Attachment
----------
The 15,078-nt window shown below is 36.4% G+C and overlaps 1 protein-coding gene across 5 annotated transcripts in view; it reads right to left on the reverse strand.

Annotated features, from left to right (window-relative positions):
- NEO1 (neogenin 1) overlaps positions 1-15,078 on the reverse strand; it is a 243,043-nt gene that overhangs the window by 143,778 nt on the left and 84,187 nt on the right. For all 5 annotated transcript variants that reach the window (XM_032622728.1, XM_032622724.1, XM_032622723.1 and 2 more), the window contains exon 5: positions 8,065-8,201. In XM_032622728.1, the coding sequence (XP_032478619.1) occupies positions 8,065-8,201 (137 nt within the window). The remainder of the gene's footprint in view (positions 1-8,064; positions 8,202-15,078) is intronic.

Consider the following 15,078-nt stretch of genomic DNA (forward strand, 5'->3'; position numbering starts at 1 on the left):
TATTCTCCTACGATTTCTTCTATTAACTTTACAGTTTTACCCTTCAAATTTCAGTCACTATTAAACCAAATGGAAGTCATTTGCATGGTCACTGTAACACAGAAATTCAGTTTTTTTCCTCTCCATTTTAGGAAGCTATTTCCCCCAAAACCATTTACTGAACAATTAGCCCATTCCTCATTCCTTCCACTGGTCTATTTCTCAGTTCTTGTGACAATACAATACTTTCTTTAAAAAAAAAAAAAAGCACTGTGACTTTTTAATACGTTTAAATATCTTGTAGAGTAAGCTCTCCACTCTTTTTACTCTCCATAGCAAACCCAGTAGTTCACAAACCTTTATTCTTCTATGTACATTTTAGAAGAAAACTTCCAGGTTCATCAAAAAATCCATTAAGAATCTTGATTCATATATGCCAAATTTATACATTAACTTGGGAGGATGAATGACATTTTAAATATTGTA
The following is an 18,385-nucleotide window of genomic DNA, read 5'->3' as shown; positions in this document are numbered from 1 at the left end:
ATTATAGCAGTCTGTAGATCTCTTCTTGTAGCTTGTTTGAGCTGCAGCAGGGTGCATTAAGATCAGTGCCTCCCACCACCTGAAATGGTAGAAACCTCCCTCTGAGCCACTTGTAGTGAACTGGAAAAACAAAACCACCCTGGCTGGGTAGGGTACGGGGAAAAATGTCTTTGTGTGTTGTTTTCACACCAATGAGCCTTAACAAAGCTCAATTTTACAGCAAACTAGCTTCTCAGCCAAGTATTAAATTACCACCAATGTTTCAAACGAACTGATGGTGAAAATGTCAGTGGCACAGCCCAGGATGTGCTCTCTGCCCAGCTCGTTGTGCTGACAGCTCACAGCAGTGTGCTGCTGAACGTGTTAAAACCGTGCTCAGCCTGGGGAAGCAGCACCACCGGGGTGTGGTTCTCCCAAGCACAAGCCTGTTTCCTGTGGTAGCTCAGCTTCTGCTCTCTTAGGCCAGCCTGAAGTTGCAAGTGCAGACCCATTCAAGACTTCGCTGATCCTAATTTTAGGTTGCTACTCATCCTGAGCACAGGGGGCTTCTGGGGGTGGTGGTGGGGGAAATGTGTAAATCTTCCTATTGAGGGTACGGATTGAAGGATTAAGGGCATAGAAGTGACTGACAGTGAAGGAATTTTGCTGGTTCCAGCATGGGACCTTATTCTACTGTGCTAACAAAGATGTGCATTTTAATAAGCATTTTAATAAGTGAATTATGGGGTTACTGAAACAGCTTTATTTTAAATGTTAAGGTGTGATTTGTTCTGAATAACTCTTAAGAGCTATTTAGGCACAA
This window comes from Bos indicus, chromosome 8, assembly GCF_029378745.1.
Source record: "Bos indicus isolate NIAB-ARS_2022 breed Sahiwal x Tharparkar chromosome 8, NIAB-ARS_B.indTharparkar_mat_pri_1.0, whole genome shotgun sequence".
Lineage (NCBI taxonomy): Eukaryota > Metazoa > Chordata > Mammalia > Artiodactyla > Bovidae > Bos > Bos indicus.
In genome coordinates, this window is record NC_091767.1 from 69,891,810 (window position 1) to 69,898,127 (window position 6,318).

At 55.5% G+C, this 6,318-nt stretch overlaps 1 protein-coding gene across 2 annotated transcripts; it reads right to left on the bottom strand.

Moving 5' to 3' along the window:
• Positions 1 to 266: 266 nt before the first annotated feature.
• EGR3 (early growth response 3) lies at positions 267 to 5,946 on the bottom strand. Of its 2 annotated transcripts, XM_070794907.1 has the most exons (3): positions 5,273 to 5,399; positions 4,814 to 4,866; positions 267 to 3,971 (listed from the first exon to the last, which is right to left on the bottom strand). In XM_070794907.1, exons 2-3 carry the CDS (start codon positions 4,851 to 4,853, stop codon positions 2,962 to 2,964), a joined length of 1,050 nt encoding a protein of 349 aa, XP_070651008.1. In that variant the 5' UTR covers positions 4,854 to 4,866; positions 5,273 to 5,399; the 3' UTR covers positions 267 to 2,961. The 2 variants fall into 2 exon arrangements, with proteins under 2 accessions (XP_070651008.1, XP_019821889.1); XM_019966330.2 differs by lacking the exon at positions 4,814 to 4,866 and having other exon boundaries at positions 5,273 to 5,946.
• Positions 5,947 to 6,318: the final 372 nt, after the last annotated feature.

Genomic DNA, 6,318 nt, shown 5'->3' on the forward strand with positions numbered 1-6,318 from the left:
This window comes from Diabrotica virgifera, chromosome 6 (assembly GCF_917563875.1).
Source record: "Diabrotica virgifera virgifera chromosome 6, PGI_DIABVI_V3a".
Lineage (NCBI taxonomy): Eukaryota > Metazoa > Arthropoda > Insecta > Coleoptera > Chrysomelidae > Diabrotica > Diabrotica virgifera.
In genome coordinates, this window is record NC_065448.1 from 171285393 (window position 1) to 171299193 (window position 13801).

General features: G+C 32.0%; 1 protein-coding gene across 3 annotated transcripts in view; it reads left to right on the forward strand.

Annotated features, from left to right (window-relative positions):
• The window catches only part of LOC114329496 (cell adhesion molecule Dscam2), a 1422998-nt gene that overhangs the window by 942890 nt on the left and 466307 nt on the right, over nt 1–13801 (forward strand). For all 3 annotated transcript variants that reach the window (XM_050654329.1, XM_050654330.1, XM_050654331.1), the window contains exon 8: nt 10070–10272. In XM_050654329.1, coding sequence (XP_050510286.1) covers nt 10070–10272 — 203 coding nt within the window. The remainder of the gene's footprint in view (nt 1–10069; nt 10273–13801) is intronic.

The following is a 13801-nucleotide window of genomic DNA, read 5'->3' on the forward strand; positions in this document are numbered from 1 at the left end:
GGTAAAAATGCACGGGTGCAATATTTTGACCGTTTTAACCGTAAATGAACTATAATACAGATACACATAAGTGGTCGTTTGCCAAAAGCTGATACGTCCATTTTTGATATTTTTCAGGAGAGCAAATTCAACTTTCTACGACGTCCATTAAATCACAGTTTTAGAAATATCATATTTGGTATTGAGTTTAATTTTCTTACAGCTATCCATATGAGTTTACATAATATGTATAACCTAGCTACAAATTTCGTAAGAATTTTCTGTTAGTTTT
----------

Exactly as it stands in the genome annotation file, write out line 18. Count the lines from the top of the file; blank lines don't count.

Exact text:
This window comes from Diabrotica virgifera, chromosome 6 (assembly GCF_917563875.1).